Remarkable growth experience and development of the East Asian countries (South Korea, Singapore, Taiwan, and Hong Kong) during the 1960s, 1970s, and 1980s led to the emergence of the discourse of “East Asian Development Model.” A similar development model during the 1980s, 1990s, and 2000s amongst the Southeast Asian countries (Cambodia, Indonesia, Lao PDR, Malaysia, Philippines, Thailand, and Vietnam) is also observed.
One important aspect of the East and Southeast Asian development models is that most of the countries in those regions witnessed a convergence of their economic and development policies related to trade openness, foreign investment, macroeconomic management, and social policies, which led to the convergence of their development outcomes also. The East Asian as well as Southeast Asian experiences illustrate economic development models with clear policy objectives and institutional arrangements at each stage. These models also suggest judicious balancing of the use of market mechanism and government interventions in the development process.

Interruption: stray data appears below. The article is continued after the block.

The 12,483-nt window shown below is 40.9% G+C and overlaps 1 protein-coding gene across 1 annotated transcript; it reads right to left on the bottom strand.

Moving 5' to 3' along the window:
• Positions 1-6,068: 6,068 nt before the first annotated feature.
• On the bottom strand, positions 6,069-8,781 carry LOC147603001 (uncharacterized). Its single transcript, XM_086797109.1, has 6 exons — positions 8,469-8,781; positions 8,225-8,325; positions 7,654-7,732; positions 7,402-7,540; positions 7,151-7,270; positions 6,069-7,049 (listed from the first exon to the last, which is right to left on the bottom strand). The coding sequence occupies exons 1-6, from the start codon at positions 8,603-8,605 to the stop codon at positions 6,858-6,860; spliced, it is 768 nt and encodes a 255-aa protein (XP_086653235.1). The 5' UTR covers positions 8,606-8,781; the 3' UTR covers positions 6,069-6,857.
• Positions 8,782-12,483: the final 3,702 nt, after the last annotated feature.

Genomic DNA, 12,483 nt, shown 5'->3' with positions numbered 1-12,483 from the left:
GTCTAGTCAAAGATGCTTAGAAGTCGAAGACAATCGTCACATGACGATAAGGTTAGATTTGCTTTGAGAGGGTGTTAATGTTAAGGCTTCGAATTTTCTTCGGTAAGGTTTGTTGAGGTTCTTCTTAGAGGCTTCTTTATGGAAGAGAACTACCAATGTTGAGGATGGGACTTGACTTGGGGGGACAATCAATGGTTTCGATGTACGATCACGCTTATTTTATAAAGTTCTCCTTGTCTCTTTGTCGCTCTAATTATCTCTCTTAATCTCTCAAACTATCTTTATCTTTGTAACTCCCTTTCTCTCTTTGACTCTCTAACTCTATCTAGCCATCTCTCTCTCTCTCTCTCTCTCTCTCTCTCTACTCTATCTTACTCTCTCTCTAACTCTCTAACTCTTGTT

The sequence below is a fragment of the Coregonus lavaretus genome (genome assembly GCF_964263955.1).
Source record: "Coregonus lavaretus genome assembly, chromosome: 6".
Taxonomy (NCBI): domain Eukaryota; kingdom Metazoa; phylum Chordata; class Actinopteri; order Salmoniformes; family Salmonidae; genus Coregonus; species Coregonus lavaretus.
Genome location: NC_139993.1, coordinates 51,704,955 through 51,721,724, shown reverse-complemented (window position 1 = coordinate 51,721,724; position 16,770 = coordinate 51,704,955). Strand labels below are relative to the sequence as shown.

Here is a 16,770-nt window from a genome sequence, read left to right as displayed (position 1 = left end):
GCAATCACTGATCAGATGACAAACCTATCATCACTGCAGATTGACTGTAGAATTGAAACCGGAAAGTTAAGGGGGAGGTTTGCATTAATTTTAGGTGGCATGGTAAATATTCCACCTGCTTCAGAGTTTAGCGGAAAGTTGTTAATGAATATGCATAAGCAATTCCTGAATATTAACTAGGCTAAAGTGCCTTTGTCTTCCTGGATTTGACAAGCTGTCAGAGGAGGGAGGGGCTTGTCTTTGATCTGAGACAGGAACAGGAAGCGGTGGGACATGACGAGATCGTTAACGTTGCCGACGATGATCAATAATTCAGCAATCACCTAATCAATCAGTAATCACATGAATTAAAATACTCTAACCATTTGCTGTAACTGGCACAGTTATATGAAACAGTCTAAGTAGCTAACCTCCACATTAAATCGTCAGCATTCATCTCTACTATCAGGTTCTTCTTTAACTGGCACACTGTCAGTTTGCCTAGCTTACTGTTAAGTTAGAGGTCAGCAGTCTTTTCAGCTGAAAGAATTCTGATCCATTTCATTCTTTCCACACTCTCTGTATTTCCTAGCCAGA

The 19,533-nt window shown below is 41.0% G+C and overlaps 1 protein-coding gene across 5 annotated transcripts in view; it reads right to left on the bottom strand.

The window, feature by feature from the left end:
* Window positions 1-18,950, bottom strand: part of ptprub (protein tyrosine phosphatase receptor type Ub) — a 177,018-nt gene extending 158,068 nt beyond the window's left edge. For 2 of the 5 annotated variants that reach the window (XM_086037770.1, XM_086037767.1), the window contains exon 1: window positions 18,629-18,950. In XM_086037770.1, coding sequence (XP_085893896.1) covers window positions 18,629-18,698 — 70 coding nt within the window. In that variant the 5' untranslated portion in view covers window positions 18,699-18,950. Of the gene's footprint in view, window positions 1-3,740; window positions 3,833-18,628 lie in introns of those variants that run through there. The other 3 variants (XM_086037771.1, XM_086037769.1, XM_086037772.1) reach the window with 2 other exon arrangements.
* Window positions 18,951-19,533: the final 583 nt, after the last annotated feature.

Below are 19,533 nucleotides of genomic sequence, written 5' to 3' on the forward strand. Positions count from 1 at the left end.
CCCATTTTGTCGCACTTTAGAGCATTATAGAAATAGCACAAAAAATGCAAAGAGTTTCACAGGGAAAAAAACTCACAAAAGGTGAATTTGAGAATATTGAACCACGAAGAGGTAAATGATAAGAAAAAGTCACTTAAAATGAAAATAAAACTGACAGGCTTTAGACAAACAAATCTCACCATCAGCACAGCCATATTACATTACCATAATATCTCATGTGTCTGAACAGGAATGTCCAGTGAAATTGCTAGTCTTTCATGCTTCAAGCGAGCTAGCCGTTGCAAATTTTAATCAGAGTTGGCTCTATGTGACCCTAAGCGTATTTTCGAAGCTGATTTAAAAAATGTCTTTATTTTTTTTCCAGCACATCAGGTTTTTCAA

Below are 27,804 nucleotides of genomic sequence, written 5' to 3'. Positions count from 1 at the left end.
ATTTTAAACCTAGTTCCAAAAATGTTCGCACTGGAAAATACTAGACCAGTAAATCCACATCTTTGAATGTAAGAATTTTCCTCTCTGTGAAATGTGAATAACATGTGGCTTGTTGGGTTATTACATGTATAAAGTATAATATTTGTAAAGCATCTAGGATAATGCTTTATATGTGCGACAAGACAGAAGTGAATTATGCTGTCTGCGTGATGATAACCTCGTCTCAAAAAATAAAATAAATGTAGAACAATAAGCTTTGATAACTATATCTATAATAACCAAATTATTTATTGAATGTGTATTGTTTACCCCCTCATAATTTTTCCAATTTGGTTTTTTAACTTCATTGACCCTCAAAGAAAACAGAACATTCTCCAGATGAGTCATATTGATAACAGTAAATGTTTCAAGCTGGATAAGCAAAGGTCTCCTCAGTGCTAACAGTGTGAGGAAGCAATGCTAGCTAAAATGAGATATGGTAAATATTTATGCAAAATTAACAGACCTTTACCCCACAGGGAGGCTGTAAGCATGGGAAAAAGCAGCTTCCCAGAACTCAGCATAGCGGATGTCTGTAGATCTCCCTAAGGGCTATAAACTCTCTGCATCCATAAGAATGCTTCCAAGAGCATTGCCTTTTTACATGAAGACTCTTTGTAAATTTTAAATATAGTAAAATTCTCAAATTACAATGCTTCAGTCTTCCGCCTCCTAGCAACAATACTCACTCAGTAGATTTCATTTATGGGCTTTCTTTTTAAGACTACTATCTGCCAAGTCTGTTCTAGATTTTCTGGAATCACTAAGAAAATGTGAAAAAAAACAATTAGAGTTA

When we look at the South Asian experience of development, one obvious question comes to our mind—whether there is any “South Asian development model.” To answer this question, at first, we have looked at the convergence of per capita GDPs (gross domestic products) of the South Asian countries, and have also conducted a similar exercise for the Southeast Asian countries.
For our analysis of South Asia, we have dropped the Maldives as an outlier and have considered Sri Lanka as the benchmark. In 1980, Sri Lanka had a per capita GDP of USD 909, which increased to USD 3,832 by 2016. For the Southeast Asian countries, we have dropped Singapore and Brunei as outliers and have considered Malaysia as the benchmark. In 1980, Malaysia had a per capita GDP of USD 3,317, which increased to USD 11,031 by 2016. It is quite clear from the analysis of Southeast Asian countries that all the other seven countries in that region demonstrated a gradual convergence towards the level of per capita GDP of Malaysia, and the convergence intensified since 2000.